Janel Holcomb began her cycling career in a way most of us only dream of…she picked up a bike in 2006, started racing in 2007 and was racing professionally in Europe by 2008. We interviewed her recently as we have the honor of having her as a mentor at our upcoming Cervelo Belgian Waffle Ride Survival Camp presented by Source Endurance. She is a huge wealth of experience and a very talented rider.
From Collegiate Running to Pro Cyclist:
Janel’s background was running with a solid love for downhill skiing on the side…she ran competitively through college and her post-college move to San Diego left her in a spot. She wasn’t interested in running for the sake of running and missed the team environment competing for her college brought. At that time, her husband was getting into biking and knowing her situation, convinced her to go to a bike shop and test ride a bike…next thing you know, she left with the the whole kit and kaboodle- the bike, helmet, shoes, kit, etc.
She dabbled in commuting by bike and riding for fun and soon enough she joined Team in Training, a fundraising group, with her husband and started training for her first century ride. One of the coaches in Team in Training introduced her to infamous coach Arnie Baker, who opened her eyes to a world of racing. She started doing group rides and met tons of bike racers and decided to hire Arnie for the upcoming racing season.
Arnie helped Janel realize that setting her eyes on a pro contract was more than realistic. From running, she understood the regiments of training and knew she had the engine needed to be successful and Arnie had coached plenty of world-class athletes. She just needed to figure out the sport. Janel reflected, “Once it was realistic, I was like ‘okay, I’m all in.’”.
Cycling was different than running. While the idea of pushing yourself was consistent across both sports, cycling added in so many other elements: managing a bike, bike skills, bike maintenance and equipment, race styles and tactics in addition to endurance and physical capability. Cycling also offered a way to explore new places with it’s long training miles, places you’d otherwise never see. Beyond racing success, cycling’s social side enticed both Janel and her husband.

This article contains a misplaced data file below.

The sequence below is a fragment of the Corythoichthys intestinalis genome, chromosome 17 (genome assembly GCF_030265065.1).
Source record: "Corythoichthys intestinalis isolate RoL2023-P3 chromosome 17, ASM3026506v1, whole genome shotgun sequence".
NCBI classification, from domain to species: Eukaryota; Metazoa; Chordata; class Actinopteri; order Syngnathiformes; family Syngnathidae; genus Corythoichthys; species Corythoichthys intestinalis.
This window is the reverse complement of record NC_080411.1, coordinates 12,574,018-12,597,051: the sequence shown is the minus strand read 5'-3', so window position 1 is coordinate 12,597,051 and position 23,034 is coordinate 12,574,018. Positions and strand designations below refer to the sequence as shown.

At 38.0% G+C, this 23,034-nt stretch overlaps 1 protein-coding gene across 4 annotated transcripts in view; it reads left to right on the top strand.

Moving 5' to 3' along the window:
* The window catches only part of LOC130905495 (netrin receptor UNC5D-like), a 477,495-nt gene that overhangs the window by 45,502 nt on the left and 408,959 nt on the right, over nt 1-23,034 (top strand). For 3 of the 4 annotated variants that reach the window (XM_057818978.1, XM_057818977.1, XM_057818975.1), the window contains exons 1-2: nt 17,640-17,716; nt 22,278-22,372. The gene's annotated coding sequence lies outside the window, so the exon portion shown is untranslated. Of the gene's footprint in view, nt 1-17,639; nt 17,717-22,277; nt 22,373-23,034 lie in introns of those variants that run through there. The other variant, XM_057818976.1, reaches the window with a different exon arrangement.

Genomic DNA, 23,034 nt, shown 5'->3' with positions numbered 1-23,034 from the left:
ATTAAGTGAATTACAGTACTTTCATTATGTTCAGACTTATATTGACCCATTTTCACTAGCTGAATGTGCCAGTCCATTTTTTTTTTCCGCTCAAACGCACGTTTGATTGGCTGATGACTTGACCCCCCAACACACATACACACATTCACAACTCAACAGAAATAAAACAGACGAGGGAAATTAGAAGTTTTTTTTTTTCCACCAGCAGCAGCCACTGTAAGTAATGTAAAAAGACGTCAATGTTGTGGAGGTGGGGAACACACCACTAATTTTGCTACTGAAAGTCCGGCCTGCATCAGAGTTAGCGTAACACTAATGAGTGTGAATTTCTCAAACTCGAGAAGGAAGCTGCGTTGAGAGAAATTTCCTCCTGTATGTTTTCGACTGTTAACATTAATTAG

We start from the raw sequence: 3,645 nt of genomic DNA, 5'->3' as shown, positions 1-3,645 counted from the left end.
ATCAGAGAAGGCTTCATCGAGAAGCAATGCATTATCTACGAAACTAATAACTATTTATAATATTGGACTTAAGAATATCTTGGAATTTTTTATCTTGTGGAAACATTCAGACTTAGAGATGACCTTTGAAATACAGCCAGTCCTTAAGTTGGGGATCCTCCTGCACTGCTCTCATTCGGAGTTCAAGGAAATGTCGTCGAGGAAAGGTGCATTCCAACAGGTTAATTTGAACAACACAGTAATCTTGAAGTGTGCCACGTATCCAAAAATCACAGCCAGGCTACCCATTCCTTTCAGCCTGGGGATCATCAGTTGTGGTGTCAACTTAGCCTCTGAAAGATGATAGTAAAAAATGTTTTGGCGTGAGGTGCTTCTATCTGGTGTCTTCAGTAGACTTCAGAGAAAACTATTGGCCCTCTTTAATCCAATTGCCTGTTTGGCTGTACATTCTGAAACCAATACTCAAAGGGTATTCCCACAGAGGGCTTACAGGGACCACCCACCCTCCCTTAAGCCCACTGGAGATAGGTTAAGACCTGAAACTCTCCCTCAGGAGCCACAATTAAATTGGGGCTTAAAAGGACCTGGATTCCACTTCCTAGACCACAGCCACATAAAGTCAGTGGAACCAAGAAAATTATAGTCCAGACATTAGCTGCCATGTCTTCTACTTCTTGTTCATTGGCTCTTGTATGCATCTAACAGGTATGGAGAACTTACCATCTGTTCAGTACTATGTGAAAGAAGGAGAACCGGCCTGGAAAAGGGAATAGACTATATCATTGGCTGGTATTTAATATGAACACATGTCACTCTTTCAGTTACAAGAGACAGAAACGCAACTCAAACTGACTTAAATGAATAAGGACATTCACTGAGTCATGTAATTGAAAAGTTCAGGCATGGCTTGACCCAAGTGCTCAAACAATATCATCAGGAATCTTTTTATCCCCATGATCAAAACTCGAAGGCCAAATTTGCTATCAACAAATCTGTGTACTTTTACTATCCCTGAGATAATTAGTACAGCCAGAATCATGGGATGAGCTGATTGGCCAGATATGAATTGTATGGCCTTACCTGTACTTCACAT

Janel went on to have a long and incredibly successful road racing career with many Stage Race wins at National Calendar Races, winning the individual National Racing Calendar title, long stints in Europe, and making the Olympic Long Team in 2012.
All Things Bikes
Janel recently retired from road cycling and has transitioned to an envy-worthy assortment of all things bikes: coaching, running cycling camps and clinics, being a brand ambassador for Mavic, Focus Bikes, Enduro Bites, Castelli and Book-a-Bike-Mechanic and attending fondos and gravel events on behalf of those brands. In Janel’s words “it’s been awesome to get to do [fondos and gravel events], stay in the cycling world and be competitive. These events are not only important to cyclists of all levels but are the backbone of the cycling world. And they are a lot of fun!”
Her favorite gravel event last year was the Dirty Devil, a dirt and road mash-up in the San Diego area and the Spandex Stampede Gravel Grinder. Even though both were semi-local for Janel, “rides like that give you an opportunity to explore your own area on roads you might not ever think to ride on otherwise.”